Last updated at: (Beijing Time) Sunday, December 22, 2002

Mideast Quartet Fails to Unveil 'Road Map' Plan

Due to strong opposition from Washington, the Middle East Quartet -- the United States, Russia, the United Nations and the European Union -- on Friday failed to unveil a much-awaited "road map" to end the Israeli-Palestinian conflict.


Due to strong opposition from Washington, the Middle East Quartet -- the United States, Russia, the United Nations and the European Union -- on Friday failed to unveil a much-awaited "road map" to end the Israeli-Palestinian conflict.

After a one-day high-level meeting originally scheduled to endorse the peace plan, the Quartet simply issued a statement to reaffirm its commitment to the Middle East peace process, calling for an immediate and comprehensive cease-fire between Israelis and the Palestinians.

The "road map," being discussed by the Quartet members for months, envisions detailed steps to achieve the goals set forth byUS President George W. Bush in his Middle East peace plan proposed in June, which calls for the establishment of a provisional Palestinian state by 2003 and a permanent one by 2005.

Although the international community, especially the European Union (EU) and Arab nations, had hoped for its early release and implementation, the Quartet ministerial meeting in Washington has decided to reconsider the "road map" until after Israel's general elections scheduled for Jan. 28.

Publicly, the Quartet explained that the plan is not ready yet and needs some improvement in its monitoring mechanism. The reason behind, analysts say, is the strong objection from the United States.

When President Bush announced his Middle East peace plan in June, he did not expect its immediate implementation, according to US media.

The strategy was, by proposing a peace plan attached with tough conditions, that the Bush administration could effectively shelve the thorny Israeli-Palestinian conflict at least after the Mid-term elections in November so as to avoid potential political damage to President Bush and his party.

After a historic victory in the Nov. 5 voting, however, the administration found little interest in taking up the Israeli-Palestinian conflict because of its obsession with the Iraq issue.

According to US officials, the Bush administration has decided to set the last week of January as a make-or-break point in its long standoff with Baghdad.

Meanwhile, the US military has been given preliminary approval for deploying another 50,000 forces in the Gulf region in early January, a move which could double US military presence in the region and make US forces there ready for military operations against Iraq.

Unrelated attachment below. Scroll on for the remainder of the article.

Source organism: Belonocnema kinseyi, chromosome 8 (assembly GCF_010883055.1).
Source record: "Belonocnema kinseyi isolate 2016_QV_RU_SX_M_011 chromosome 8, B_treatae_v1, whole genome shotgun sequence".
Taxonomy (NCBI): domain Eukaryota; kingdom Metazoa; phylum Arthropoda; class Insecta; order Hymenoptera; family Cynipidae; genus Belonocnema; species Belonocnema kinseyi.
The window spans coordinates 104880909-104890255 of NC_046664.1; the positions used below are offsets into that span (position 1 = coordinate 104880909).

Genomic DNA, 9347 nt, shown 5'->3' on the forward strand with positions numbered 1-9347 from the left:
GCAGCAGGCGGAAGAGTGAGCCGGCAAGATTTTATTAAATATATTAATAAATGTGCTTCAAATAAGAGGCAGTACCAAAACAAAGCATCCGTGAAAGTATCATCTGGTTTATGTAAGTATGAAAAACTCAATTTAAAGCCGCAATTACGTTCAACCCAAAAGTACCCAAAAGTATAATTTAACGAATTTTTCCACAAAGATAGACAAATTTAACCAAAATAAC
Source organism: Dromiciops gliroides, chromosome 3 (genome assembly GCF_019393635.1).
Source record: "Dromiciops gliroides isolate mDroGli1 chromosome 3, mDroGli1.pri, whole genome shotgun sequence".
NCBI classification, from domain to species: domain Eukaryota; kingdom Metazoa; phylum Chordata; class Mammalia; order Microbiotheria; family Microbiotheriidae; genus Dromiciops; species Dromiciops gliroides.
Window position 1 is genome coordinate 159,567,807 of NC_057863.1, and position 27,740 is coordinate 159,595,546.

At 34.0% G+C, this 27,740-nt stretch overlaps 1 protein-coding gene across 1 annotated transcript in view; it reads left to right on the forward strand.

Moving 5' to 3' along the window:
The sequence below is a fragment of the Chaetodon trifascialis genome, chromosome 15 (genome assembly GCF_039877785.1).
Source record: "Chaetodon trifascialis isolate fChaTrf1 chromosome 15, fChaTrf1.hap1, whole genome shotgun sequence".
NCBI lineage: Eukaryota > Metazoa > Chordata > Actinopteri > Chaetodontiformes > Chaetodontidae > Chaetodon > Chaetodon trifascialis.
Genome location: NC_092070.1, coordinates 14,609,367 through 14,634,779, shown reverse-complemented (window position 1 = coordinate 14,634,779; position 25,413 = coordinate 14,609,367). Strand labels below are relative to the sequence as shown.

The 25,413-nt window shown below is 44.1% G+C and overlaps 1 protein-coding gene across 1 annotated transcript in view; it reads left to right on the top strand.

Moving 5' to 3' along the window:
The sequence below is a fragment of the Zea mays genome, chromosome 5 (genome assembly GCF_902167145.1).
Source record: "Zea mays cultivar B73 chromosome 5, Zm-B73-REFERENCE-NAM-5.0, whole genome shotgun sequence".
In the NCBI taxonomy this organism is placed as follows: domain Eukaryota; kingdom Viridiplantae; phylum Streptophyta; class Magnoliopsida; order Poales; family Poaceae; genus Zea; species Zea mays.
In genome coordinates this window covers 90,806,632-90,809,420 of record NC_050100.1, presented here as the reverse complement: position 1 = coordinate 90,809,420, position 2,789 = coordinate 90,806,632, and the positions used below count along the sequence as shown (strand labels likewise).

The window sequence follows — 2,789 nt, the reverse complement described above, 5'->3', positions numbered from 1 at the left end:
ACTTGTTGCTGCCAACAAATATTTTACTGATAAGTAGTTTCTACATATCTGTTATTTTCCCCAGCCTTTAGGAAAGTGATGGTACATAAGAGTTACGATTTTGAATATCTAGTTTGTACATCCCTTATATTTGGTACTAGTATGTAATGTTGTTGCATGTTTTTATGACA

The White House also announced Friday that Bush has canceled a scheduled trip to Africa in January "due to a combination of domestic and international considerations."

Under such circumstances, it is no surprise that Washington has shown little enthusiasm to shift its focus from Iraq to the Israeli-Palestinian conflict.

Israel's strong request that the US should go slow on the "roadmap" is another major factor leading to the Quartet's failure to endorse the peace plan at the Washington meeting.

The Israeli government headed by Prime Minister Ariel Sharon has insisted that the plan not be considered until after the Israeli elections because the Israelis should go to ballot without interventions by "outside factors," an argument accepted and supported by Washington.

This may be partially true, analysts say. But the more important reason could be that the Sharon government is yet ready to embrace the "road map" in its entirety.

In order to move the peace process forward, the "road map" reportedly demands that Israel halt all Jewish settlement in parallel to the Palestinians effort to stop violence against Israelis.

The settlement issue has been a major obstacle for the resumption of the Israeli-Palestinian peace negotiations. Prime Minister Sharon is a well-known staunch advocate for Jewish settlement and has so far given no indication that he is prepared to compromise on the issue.

Expressing the EU's frustration over the US opposition to adopting the "road map" plan, EU Foreign and Security Policy ChiefJavier Solona complained to reporters in Washington on Wednesday that "the road map is very clear but we have not been able to move the train out of the station a single inch."

Despite of the complaints, the Quartet works on the mechanism of building consensus, which means that persistent opposition from any party to a proposal will eventually prevail, as in the case of the "road map" plan.

Analysts believe that the United States has no reason to oppose the "road map" in content because, as President Bush pointed out at his meeting with Quartet envoys on Friday, the so-called "road map" is a part of his vision.

The bottom line is that the United States may want to implement Bush's Middle East peace plan on the basis of a "road map," either of its own or of the Quartet, at a time of its own chosen.

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